Is Felix Manalo the last messenger of God?


Good day,

I am a member of the Lord's church here in the Philippines, I have a question regarding Isaiah 46:11 and Isaiah 43:5-7. A religious group called Iglesia ni Cristo claims that their "Sugo" or messenger, Felix Manalo, from the islands mentioned in Isaiah 24:15; 59:19 and Psalms 113:1-3, which they claim the islands are the Philippines.

They also claim in Revelation 7:1-3 that the angel from heaven is Felix Y. Manalo, the last messenger of God.

Some religious groups say that Isaiah was referring to King Cyrus, and some group says that it was Jesus, since God through his prophets did not use names in His prophecy.

I hope you can help me with this, so I could share it with my friends in Iglesia ni Cristo.

God bless.


"Remember the former things long past, for I am God, and there is no other; I am God, and there is no one like Me, declaring the end from the beginning, and from ancient times things which have not been done, saying, 'My purpose will be established, and I will accomplish all My good pleasure'; calling a bird of prey from the east, the man of My purpose from a far country. Truly I have spoken; truly I will bring it to pass. I have planned it, surely I will do it.  Listen to Me, you stubborn-minded, who are far from righteousness. I bring near My righteousness, it is not far off; and My salvation will not delay. And I will grant salvation in Zion, and My glory for Israel" (Isaiah 46:9-13).

To understand a passage, you first need to read its context. It is far too easy to pull a sentence or a phrase from the Bible and claim it to mean anything you want. A claim doesn't establish the truth.

In this passage, God is proving to Israel that He is far greater than any idol. He asks Israel to recall the things that God said would happen hundreds or thousands of years prior and how they came to pass.  Because of Hezekiah's mistake in showing off Israel's treasures to the Babylonian envoys, God declares that Judah would be carried off into captivity in Babylon (Isaiah 39). God does promise Israel deliverance, not just from captivity but also from the captivity of sin (Isaiah 40-41). Isaiah 42 discusses the coming Servant (Jesus) who would deliver Israel from sin.  Isaiah 43:1-13 is talking about calling the scattered Israelites back to Israel. Then God promises to destroy Babylon (Isaiah 43:14-21). Not that Israel deserves it because of their idolatry (Isaiah 43:22-44:20). But God is going to deliver them (Isaiah 44:21-45:25).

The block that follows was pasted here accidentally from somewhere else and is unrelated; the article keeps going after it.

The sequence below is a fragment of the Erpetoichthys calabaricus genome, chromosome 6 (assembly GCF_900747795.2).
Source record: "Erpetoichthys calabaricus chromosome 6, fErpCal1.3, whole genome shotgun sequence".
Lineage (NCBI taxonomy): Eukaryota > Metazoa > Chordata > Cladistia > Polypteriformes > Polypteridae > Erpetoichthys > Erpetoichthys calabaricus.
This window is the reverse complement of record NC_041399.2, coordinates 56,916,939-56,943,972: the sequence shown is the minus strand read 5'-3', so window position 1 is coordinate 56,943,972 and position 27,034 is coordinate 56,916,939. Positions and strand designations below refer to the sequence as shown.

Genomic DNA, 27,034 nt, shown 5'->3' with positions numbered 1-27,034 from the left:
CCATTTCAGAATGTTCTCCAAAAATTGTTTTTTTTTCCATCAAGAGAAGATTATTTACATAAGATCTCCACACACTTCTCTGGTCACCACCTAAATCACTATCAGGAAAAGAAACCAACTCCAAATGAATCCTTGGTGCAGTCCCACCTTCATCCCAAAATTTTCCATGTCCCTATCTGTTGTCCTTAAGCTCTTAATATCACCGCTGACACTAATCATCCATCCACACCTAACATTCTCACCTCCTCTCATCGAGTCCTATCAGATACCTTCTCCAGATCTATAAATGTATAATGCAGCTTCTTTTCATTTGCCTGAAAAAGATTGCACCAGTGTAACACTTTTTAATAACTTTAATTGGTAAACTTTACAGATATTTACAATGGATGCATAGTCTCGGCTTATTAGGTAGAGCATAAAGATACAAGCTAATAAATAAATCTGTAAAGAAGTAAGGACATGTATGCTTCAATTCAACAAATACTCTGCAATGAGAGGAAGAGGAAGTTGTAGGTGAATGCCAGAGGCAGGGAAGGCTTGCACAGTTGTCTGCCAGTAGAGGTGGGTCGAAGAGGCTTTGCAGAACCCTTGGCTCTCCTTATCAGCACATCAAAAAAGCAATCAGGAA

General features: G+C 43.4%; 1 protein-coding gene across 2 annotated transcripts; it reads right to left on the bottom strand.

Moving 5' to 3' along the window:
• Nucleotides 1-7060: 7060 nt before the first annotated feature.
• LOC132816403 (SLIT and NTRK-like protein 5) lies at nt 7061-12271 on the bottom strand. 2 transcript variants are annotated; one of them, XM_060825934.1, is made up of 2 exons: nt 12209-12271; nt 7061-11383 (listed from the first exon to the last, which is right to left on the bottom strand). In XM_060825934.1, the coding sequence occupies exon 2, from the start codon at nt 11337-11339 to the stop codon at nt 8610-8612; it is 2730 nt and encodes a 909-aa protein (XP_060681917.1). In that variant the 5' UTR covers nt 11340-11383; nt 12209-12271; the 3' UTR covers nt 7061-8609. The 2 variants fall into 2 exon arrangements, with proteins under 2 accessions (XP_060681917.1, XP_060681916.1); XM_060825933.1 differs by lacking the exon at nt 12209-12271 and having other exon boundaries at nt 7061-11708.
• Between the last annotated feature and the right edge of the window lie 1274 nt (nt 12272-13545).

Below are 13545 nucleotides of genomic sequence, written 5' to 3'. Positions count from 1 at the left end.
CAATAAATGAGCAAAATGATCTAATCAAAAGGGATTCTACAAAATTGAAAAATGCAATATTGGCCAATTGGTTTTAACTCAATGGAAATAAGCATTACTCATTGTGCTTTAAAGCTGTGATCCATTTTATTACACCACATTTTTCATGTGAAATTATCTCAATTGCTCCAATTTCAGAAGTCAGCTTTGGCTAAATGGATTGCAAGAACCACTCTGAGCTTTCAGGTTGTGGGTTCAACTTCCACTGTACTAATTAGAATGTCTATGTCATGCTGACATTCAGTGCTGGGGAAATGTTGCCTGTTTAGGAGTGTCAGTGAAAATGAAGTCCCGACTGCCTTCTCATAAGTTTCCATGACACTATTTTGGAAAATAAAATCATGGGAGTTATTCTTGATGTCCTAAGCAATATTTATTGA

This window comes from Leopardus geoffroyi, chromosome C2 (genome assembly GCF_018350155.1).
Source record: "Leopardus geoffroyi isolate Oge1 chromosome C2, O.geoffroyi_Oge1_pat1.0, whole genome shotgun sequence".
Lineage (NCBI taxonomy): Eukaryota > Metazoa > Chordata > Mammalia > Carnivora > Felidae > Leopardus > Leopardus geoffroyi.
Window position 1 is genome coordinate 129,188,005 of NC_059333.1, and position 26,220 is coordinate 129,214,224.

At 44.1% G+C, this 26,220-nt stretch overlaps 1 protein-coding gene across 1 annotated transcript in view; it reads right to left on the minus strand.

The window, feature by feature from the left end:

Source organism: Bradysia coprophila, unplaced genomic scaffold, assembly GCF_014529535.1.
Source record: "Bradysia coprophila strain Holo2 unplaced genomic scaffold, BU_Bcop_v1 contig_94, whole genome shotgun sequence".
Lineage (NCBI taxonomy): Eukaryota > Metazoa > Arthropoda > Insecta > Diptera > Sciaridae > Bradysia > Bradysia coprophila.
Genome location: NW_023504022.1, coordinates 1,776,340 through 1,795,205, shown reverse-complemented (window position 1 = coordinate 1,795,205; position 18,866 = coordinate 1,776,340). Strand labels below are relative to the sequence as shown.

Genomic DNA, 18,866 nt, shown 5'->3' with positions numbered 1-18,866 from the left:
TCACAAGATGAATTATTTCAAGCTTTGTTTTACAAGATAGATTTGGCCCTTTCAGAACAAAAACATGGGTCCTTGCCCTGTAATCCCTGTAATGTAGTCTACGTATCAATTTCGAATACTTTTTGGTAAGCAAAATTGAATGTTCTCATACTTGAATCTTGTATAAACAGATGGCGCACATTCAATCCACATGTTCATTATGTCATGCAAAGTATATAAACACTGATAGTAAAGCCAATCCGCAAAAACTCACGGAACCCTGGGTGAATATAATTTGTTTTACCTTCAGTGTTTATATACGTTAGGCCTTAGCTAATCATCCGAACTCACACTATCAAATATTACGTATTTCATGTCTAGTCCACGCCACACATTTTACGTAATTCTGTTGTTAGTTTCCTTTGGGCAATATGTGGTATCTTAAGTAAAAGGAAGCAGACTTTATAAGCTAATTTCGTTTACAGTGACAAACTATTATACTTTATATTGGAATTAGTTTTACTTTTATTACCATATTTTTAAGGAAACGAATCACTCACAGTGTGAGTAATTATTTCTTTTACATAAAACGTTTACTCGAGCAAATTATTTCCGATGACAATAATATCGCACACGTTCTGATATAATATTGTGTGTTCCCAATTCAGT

In particular, God names who the deliverer will be: Cyrus (Isaiah 44:28; 45:1). The claim that God does not use names is false since these two passages clearly do give a name. What is significant about this passage is that Isaiah wrote this in the days of King Hezekiah. The Assyrians were a rising power but had not expanded to the south yet. They would be conquered by the Babylonians. The Babylonians would, in turn, be conquered by a man from the east who will be named Cyrus. Who could possibly name the leader in the future, not of the current government or the next or the one to follow it but the third ruling government? This was God's point. He is not a man-made idol. He is God. He states what will happen hundreds of years in advance and then brings it about.

The man from the east who is carrying out God's will is Cyrus. He would cause Jerusalem to be rebuilt (Isaiah 44:28), thus, saving Israel (Isaiah 46:11-13). The Medo-Persian Empire that Cyrus ruled was to the east of Israel and the Babylonian Empire.

Some guy in the Philippines is not going to rescue Israel 2,500 years after Israel was already rescued from the Babylonian captivity. Nor would he be evidence of God's ability to predict and cause the future to happen. His claim does not match the context of the passage.

"For thus it will be in the midst of the earth among the peoples, as the shaking of an olive tree, as the gleanings when the grape harvest is over. They raise their voices, they shout for joy; they cry out from the west concerning the majesty of the LORD. Therefore glorify the LORD in the east, the name of the LORD, the God of Israel, in the coastlands of the sea. From the ends of the earth we hear songs, 'Glory to the Righteous One'" (Isaiah 24:13-16).

Just because "east" and "islands (or coastlands)" are mentioned, it does not mean that God is talking about the Philippines. After all, there are other islands. The selection of the verse skips the one mentioning the west. God is saying all the earth will glorify God. Psalms 113 is much the same.

"According to their deeds, so He will repay, wrath to His adversaries, recompense to His enemies; to the coastlands He will make recompense. So they will fear the name of the LORD from the west and His glory from the rising of the sun, for He will come like a rushing stream which the wind of the LORD drives" (Isaiah 59:18-19).

In the same way, Isaiah 59 is also discussing the entire world. In this case, God will repay evil regardless of where the wicked are.

Regarding Revelation 7:1-3, see discussion of the interlude in The Seven Seals. It is a prophecy about God protecting all His people across the world from the destruction He is about to unleash against the Roman Empire. Revelation is a prophecy about things soon to take place after the time of its writing (Revelation 1:1-3). 2,000 years later is not soon.


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